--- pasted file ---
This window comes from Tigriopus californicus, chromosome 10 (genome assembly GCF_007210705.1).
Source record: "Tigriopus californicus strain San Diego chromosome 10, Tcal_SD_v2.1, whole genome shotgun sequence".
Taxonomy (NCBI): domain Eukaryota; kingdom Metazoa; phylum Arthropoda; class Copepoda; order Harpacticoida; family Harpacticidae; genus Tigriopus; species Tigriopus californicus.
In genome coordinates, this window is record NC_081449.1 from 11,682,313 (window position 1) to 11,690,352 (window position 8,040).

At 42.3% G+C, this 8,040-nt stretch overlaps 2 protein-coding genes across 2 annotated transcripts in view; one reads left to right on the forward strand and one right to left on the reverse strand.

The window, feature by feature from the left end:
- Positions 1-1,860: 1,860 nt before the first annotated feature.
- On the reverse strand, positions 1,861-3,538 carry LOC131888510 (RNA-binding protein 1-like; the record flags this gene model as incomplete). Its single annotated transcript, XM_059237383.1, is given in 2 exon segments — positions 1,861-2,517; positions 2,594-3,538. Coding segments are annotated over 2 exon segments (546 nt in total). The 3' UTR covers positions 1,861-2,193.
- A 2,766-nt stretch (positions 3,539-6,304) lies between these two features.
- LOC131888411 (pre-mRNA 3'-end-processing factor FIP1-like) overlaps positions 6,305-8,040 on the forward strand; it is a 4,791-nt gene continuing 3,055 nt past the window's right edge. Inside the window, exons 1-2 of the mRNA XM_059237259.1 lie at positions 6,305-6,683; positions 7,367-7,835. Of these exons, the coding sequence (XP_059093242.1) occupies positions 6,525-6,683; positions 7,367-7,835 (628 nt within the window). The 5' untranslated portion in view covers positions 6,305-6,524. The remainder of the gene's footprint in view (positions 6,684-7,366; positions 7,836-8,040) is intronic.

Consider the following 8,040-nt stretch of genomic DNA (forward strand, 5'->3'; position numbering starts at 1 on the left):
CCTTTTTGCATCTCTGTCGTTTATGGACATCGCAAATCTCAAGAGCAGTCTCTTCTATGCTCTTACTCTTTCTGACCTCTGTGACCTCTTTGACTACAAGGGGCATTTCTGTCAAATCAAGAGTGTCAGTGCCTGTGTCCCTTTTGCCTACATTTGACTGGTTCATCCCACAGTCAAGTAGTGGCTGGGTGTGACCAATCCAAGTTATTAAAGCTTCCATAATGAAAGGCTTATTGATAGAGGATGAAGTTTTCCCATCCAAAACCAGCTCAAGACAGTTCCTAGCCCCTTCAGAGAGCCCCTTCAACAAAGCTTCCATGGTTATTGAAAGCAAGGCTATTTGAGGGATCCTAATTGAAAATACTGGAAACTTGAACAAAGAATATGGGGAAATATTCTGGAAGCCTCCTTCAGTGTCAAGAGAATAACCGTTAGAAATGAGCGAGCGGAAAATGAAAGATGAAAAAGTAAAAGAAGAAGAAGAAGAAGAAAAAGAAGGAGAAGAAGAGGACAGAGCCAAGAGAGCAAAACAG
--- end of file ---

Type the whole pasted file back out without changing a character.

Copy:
This window comes from Tigriopus californicus, chromosome 10 (genome assembly GCF_007210705.1).
Source record: "Tigriopus californicus strain San Diego chromosome 10, Tcal_SD_v2.1, whole genome shotgun sequence".
Taxonomy (NCBI): domain Eukaryota; kingdom Metazoa; phylum Arthropoda; class Copepoda; order Harpacticoida; family Harpacticidae; genus Tigriopus; species Tigriopus californicus.
In genome coordinates, this window is record NC_081449.1 from 11,682,313 (window position 1) to 11,690,352 (window position 8,040).

At 42.3% G+C, this 8,040-nt stretch overlaps 2 protein-coding genes across 2 annotated transcripts in view; one reads left to right on the forward strand and one right to left on the reverse strand.

The window, feature by feature from the left end:
- Positions 1-1,860: 1,860 nt before the first annotated feature.
- On the reverse strand, positions 1,861-3,538 carry LOC131888510 (RNA-binding protein 1-like; the record flags this gene model as incomplete). Its single annotated transcript, XM_059237383.1, is given in 2 exon segments — positions 1,861-2,517; positions 2,594-3,538. Coding segments are annotated over 2 exon segments (546 nt in total). The 3' UTR covers positions 1,861-2,193.
- A 2,766-nt stretch (positions 3,539-6,304) lies between these two features.
- LOC131888411 (pre-mRNA 3'-end-processing factor FIP1-like) overlaps positions 6,305-8,040 on the forward strand; it is a 4,791-nt gene continuing 3,055 nt past the window's right edge. Inside the window, exons 1-2 of the mRNA XM_059237259.1 lie at positions 6,305-6,683; positions 7,367-7,835. Of these exons, the coding sequence (XP_059093242.1) occupies positions 6,525-6,683; positions 7,367-7,835 (628 nt within the window). The 5' untranslated portion in view covers positions 6,305-6,524. The remainder of the gene's footprint in view (positions 6,684-7,366; positions 7,836-8,040) is intronic.

Consider the following 8,040-nt stretch of genomic DNA (forward strand, 5'->3'; position numbering starts at 1 on the left):
CCTTTTTGCATCTCTGTCGTTTATGGACATCGCAAATCTCAAGAGCAGTCTCTTCTATGCTCTTACTCTTTCTGACCTCTGTGACCTCTTTGACTACAAGGGGCATTTCTGTCAAATCAAGAGTGTCAGTGCCTGTGTCCCTTTTGCCTACATTTGACTGGTTCATCCCACAGTCAAGTAGTGGCTGGGTGTGACCAATCCAAGTTATTAAAGCTTCCATAATGAAAGGCTTATTGATAGAGGATGAAGTTTTCCCATCCAAAACCAGCTCAAGACAGTTCCTAGCCCCTTCAGAGAGCCCCTTCAACAAAGCTTCCATGGTTATTGAAAGCAAGGCTATTTGAGGGATCCTAATTGAAAATACTGGAAACTTGAACAAAGAATATGGGGAAATATTCTGGAAGCCTCCTTCAGTGTCAAGAGAATAACCGTTAGAAATGAGCGAGCGGAAAATGAAAGATGAAAAAGTAAAAGAAGAAGAAGAAGAAGAAAAAGAAGGAGAAGAAGAGGACAGAGCCAAGAGAGCAAAACAG